12v led light opinions

larcallarcal Registered Users Posts: 43 ✭✭
Hi all,

All my light fixtures and in fact most of house wired for 12 volt. In past have used cfl bulbs with a 110/12v ballast for each bulb but as we know that has it's downsides. Now see 12v leds with Edison bases have really dropped in price and become a lot more available. Probably I'm the last one to become aware here.

So a lot of confusing choices, and hope those of you with experience here, especially recent, could chip in with consumer advice. Most expensive I see are an outfit, Independence electric in Canada with sinostar bulbs. A 10 watt is $27.50. claims 650 lumens.
Then you can get illumi  9 watt bulbs on Amazon for half that. These have no glass bulb, leds are exposed.

then are even cheaper ones, like $6.

No comparative data available as to what grade of leds are used or how well put together. No reputable solar energy like AW and sun sell these for some reason. Why not? Are they crap?

Off course am willing to pay more for higher efficiency per watt within reason and durability is very important. Thinking those illumi ones might be more durable because of how open they are but that's only if heat wears these out which not sure of. Anyone know? Especially if put in a semi enclosed fixture.

Even if had several lined up on table might be hard to judge how well made and measuring efficiency/lumen output tough so if anyone has tried these over time and has opinion please reveal. 

Comments

  • ShadowcatcherShadowcatcher Solar Expert Posts: 228 ✭✭✭
    We have a number of G4 LED's in our teardrop trailer and so far we have had no failures. However I wanted a couple for spares so found a 10 for $10 including shipping from China. Since I had them I decided to see what kind of abuse they would take. During bulk charge they would be getting 14.8V. I hooked up 2 12V batteries in series with a digital read out PWM to gradually increase voltage.
    To make a log process short I gradually too the array up in voltage leaving it for an hour. It was not till I got as high as I could go at 23.5 volts that a couple of SMD's unsoldered themselves and fell off, the rest still work. 

  • larcallarcal Registered Users Posts: 43 ✭✭
    edited March 2016 #3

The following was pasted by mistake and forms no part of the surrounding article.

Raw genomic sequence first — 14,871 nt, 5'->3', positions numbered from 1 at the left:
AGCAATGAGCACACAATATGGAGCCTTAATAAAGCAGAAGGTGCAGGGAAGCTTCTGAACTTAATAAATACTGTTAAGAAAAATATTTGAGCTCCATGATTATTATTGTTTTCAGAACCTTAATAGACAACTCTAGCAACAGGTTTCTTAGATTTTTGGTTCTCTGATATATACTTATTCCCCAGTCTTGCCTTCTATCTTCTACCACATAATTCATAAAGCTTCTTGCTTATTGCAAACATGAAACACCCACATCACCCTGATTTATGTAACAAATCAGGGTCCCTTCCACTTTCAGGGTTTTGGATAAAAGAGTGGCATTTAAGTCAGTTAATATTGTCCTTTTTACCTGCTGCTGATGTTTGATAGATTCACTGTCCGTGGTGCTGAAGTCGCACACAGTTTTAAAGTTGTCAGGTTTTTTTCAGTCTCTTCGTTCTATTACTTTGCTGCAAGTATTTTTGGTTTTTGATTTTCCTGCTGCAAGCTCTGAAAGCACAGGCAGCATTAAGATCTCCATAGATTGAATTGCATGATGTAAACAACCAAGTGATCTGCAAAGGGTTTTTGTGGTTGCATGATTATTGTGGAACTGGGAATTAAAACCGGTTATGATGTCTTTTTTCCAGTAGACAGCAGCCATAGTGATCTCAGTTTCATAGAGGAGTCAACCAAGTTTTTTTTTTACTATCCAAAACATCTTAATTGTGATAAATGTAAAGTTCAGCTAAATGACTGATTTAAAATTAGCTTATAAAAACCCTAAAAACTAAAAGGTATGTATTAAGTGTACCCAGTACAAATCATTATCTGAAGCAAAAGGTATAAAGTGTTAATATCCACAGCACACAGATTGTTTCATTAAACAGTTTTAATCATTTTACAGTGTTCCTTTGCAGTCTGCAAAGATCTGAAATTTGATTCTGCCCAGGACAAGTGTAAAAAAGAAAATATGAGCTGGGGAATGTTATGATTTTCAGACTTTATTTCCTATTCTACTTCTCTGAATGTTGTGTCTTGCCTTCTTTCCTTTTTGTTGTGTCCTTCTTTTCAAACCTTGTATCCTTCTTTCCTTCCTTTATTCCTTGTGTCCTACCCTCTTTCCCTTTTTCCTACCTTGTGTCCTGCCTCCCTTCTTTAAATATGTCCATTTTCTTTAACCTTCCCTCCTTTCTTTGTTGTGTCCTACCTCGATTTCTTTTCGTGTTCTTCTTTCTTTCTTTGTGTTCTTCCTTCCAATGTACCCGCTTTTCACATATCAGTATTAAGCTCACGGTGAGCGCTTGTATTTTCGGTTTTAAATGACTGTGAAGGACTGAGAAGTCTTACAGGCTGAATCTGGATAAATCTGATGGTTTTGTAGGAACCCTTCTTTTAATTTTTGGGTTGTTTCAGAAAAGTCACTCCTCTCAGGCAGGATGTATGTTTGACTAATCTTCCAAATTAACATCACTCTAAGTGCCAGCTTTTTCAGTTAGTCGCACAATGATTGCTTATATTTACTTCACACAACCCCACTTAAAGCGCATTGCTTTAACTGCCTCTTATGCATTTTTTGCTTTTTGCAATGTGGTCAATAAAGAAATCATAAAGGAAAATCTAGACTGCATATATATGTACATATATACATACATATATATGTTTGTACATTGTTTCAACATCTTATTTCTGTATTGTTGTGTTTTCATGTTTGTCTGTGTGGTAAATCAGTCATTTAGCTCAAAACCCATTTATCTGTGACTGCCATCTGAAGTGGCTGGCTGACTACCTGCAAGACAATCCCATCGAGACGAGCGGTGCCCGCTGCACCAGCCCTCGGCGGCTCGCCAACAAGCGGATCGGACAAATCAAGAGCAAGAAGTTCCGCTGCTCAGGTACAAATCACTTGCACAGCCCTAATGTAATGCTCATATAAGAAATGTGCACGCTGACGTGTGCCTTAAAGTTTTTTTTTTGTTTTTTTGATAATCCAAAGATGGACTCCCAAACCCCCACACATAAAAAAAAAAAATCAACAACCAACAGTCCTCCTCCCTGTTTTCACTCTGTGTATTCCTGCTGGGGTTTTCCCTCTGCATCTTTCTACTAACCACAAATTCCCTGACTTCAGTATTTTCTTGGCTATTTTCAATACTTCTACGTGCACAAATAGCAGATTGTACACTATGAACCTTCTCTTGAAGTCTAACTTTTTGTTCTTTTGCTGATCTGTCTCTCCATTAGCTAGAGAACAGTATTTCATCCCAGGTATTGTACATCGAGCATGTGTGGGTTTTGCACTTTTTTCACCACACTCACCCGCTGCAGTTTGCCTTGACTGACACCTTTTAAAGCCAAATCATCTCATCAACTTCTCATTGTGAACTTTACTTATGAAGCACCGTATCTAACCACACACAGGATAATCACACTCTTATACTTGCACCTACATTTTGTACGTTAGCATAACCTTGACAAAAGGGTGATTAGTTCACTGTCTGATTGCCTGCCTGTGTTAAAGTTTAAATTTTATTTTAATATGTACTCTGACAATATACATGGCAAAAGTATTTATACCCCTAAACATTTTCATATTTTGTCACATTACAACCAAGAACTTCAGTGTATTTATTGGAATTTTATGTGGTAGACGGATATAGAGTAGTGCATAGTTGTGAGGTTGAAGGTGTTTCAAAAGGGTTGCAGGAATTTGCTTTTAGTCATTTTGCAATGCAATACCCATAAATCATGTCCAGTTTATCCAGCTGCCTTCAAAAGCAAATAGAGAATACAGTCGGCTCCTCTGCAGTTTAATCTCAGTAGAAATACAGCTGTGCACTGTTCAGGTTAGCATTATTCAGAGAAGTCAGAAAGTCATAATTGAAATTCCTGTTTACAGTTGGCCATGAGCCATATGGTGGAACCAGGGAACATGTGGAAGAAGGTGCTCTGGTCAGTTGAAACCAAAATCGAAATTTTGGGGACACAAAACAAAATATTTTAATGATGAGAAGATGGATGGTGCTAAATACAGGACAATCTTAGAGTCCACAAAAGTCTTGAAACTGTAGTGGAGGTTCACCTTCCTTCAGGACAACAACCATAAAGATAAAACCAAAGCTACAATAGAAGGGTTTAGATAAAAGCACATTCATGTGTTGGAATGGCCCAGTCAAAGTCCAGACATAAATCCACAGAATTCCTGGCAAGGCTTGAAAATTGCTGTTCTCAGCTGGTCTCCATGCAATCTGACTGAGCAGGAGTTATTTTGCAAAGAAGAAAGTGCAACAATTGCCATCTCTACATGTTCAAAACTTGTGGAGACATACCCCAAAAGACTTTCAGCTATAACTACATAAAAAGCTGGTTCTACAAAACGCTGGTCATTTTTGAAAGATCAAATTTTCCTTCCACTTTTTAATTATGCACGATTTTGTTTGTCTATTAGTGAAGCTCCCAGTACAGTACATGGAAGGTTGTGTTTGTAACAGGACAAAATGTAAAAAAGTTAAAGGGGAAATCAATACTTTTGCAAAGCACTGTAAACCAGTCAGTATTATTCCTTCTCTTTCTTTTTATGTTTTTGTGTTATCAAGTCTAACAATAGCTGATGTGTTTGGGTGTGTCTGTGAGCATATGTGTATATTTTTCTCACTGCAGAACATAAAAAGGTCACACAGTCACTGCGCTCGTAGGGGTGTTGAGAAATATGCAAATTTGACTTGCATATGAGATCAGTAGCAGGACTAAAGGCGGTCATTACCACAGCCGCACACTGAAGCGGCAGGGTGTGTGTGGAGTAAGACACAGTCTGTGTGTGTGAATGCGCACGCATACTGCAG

Hi Shadow,

    That's very interesting, that you actually saw the direct damage from high voltage with your G4's. Wondered how that would manifest.
     I'm only interested though in bulbs that have a regular screw on Edison base like standard incandescents. Don't think they made these 5-7 years ago, last time I looked.

    Two types I mentioned do say 12-20 volts allowable operating range and I never equalize above 16.5 volts so good there. Did notice the real inexpensive ones on Amazon below the Illumi don't mention this, if that means anything.

    Even those ones from Canadian dealer I mentioned are still made in China like the ones on Amazon and apparently sold through no other outlet so a mystery as to whether worth the high cost.

  • oil pan 4oil pan 4 Solar Expert Posts: 766 ✭✭✭✭
    Lowes, home depo and auto parts stores have a selection of 12 volt LEDs.

    Solar hybrid gasoline generator, 7kw gas, 180 watts of solar, Morningstar 15 amp MPPT, group 31 AGM, 900 watt kisae inverter.

    Solar roof top GMC suburban, a normal 3/4 ton suburban with 180 watts of panels on the roof and 10 amp genasun MPPT, 2000w samlex pure sine wave inverter, 12v gast and ARB air compressors.

  • larcallarcal Registered Users Posts: 43 ✭✭
    Really? and with screw in base? You're lucky as I looked there in Oregon and nothing. Would of surprised me as not very many big box customers need a 12v light. Apparently not to many offgrid people either, who still just maybe run all inverter, judging from lack of offerings at solar dealers like AWS or commentary on blogs.

    What state are you in Oil Pan?

    You'd think these lights would be the cat's meow for the independent sorts. maybe they're junk
  • JohannJohann Solar Expert Posts: 240 ✭✭✭
    edited March 2016 #6
    I bought about 10 LED bulbs, E 27/26 screw-ins 12 volts 7 watts output which is about like a 60 watt incandescent.
    I currently use 5 of them outside.
    No problem so far in about 1 year use, used almost daily.
    .
    I got them of ebay and seem to be of good quality. I wish I could buy some with 10 watts which would be more like 75-100 watt bulb.
    Here is the link where I got them from.  http://www.ebay.com/itm/5-x-Super-Bright-High-Power-7W-12V-E27-Home-LED-Bulb-RV-Lights-Warm-White-E26-/281811961435?hash=item419d4d465b  

    I you are looking for 12 volt  screw-in CFL bulbs, they make them. That is what I use before the LED's. But a CFL will consume twice the amps compare to those LED with the same light output.
     
  • oil pan 4oil pan 4 Solar Expert Posts: 766 ✭✭✭✭

    At the auto parts stores its mostly wedge bases such as found on 194 bulbs.

    Most of what the hardware stores had was wedge base and pin base like on the G4 LED retrofit.

    You may be able to find some Edison base 12v LEDs at an RV store because I have seen Edison base 12 volt incandescent.

    It looks like you will have to find some Edison base 12v RV LED replacements or switch over to something more automotive.